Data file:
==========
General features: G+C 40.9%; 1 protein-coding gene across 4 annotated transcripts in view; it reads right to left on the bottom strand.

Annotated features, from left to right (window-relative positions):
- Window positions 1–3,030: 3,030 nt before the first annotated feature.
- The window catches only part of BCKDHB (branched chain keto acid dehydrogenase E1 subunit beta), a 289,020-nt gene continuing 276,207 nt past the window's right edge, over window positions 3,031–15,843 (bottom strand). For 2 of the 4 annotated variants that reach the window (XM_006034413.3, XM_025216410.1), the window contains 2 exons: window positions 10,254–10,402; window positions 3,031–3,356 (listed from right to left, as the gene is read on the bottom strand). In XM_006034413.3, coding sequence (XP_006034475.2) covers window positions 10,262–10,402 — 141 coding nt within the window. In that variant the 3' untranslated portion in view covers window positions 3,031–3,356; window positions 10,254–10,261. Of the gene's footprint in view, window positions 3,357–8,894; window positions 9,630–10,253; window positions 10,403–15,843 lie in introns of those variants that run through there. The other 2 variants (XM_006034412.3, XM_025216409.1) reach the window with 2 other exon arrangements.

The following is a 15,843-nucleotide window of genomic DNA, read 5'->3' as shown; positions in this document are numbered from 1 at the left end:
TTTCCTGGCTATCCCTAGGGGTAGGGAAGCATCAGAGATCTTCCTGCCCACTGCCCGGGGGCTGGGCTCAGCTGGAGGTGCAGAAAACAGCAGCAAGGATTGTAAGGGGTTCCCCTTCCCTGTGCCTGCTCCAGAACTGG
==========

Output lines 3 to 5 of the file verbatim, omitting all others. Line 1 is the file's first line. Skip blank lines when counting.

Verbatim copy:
- Window positions 1–3,030: 3,030 nt before the first annotated feature.
- The window catches only part of BCKDHB (branched chain keto acid dehydrogenase E1 subunit beta), a 289,020-nt gene continuing 276,207 nt past the window's right edge, over window positions 3,031–15,843 (bottom strand). For 2 of the 4 annotated variants that reach the window (XM_006034413.3, XM_025216410.1), the window contains 2 exons: window positions 10,254–10,402; window positions 3,031–3,356 (listed from right to left, as the gene is read on the bottom strand). In XM_006034413.3, coding sequence (XP_006034475.2) covers window positions 10,262–10,402 — 141 coding nt within the window. In that variant the 3' untranslated portion in view covers window positions 3,031–3,356; window positions 10,254–10,261. Of the gene's footprint in view, window positions 3,357–8,894; window positions 9,630–10,253; window positions 10,403–15,843 lie in introns of those variants that run through there. The other 2 variants (XM_006034412.3, XM_025216409.1) reach the window with 2 other exon arrangements.

The following is a 15,843-nucleotide window of genomic DNA, read 5'->3' as shown; positions in this document are numbered from 1 at the left end: